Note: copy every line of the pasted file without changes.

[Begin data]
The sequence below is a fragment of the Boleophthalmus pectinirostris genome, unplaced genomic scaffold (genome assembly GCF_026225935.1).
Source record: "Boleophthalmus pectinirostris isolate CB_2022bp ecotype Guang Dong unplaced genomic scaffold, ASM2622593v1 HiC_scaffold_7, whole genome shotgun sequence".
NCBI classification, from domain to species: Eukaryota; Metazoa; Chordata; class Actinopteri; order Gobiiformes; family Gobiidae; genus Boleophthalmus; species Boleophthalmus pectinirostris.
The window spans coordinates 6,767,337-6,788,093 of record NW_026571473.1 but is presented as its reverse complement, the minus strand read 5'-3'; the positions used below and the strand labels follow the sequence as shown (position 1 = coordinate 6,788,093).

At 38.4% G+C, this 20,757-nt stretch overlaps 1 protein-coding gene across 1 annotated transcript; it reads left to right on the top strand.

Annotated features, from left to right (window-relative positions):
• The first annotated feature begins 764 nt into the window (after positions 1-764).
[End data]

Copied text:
The sequence below is a fragment of the Boleophthalmus pectinirostris genome, unplaced genomic scaffold (genome assembly GCF_026225935.1).
Source record: "Boleophthalmus pectinirostris isolate CB_2022bp ecotype Guang Dong unplaced genomic scaffold, ASM2622593v1 HiC_scaffold_7, whole genome shotgun sequence".
NCBI classification, from domain to species: Eukaryota; Metazoa; Chordata; class Actinopteri; order Gobiiformes; family Gobiidae; genus Boleophthalmus; species Boleophthalmus pectinirostris.
The window spans coordinates 6,767,337-6,788,093 of record NW_026571473.1 but is presented as its reverse complement, the minus strand read 5'-3'; the positions used below and the strand labels follow the sequence as shown (position 1 = coordinate 6,788,093).

At 38.4% G+C, this 20,757-nt stretch overlaps 1 protein-coding gene across 1 annotated transcript; it reads left to right on the top strand.

Annotated features, from left to right (window-relative positions):
• The first annotated feature begins 764 nt into the window (after positions 1-764).